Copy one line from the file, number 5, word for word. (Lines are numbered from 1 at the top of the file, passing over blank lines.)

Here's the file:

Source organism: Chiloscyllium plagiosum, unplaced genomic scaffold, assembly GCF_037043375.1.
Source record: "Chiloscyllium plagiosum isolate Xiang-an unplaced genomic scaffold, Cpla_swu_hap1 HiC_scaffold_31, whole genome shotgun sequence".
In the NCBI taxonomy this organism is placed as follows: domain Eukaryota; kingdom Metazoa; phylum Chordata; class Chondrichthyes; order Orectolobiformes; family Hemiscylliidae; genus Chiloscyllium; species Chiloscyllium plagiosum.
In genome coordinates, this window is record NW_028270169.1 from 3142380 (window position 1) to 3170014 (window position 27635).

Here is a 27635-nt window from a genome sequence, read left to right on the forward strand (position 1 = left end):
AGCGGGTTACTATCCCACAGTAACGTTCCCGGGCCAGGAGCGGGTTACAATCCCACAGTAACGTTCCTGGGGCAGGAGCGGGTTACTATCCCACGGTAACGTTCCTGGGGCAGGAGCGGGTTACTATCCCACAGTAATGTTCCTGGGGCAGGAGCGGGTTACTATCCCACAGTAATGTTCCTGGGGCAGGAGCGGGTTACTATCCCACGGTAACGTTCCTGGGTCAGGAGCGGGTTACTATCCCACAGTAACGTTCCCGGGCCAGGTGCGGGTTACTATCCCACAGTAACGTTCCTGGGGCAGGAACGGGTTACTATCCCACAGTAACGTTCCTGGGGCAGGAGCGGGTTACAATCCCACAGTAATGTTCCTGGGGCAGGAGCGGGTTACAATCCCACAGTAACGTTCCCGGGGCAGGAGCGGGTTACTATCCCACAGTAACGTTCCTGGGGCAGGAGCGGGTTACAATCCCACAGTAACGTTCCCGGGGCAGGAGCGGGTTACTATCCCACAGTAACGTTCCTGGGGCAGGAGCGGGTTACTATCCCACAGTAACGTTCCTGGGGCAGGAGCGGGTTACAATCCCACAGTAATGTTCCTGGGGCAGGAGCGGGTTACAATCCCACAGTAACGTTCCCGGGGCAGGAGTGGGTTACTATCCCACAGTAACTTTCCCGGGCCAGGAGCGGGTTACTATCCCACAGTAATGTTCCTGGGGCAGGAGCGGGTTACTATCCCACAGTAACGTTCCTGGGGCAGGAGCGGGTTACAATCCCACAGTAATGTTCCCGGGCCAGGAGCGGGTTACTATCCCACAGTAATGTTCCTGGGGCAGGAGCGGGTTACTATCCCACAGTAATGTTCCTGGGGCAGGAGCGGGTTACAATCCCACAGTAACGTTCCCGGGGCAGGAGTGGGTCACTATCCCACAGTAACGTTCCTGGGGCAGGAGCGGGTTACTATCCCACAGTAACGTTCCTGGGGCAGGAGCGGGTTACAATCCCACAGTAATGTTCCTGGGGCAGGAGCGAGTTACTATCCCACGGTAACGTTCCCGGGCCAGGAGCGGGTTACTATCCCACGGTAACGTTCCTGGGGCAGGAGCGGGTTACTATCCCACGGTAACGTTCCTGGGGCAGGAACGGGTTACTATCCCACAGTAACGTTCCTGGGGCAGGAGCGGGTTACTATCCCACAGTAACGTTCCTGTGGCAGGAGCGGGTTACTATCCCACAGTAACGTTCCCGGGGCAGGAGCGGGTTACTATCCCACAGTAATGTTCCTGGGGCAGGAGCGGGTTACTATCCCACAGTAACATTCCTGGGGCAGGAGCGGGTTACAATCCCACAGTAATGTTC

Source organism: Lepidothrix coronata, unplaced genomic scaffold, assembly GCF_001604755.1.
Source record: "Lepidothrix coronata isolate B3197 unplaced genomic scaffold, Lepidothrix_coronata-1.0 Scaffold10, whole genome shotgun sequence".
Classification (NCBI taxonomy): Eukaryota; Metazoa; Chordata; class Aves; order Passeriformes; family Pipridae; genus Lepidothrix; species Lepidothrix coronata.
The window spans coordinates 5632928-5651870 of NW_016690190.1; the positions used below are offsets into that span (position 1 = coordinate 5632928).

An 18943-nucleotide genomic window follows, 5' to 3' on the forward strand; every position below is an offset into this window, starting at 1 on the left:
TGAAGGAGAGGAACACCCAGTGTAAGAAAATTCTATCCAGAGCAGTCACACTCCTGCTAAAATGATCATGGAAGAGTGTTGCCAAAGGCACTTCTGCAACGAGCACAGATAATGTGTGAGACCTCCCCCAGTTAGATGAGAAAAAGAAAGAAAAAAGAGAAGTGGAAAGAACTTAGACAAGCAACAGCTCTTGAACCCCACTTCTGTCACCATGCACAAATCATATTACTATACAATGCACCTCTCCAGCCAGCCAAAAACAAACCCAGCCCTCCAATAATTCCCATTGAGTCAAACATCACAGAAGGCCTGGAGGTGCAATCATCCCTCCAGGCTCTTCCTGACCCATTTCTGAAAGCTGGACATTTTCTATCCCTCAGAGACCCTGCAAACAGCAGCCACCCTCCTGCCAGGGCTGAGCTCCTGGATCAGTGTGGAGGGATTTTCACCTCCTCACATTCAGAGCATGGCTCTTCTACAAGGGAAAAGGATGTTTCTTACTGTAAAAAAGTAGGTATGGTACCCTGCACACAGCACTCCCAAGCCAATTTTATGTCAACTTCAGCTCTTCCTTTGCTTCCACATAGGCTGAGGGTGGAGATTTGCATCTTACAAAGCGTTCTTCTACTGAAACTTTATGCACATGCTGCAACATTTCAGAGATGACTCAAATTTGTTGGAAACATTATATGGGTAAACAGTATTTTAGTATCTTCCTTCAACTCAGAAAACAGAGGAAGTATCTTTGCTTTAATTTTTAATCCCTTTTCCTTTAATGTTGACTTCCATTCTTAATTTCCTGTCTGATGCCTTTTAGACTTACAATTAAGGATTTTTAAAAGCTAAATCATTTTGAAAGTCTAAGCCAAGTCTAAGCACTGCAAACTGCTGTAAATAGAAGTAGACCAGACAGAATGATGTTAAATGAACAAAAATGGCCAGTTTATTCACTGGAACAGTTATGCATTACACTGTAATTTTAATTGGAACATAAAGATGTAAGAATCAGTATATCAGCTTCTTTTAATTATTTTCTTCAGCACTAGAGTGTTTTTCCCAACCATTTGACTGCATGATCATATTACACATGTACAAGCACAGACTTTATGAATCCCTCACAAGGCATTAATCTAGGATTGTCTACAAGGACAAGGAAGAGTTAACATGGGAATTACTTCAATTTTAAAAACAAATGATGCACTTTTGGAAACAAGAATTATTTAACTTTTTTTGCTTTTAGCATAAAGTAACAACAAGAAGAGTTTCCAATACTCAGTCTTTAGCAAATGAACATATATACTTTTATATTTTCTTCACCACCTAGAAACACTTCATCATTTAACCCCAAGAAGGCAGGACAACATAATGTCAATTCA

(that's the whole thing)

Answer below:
Here is a 27635-nt window from a genome sequence, read left to right on the forward strand (position 1 = left end):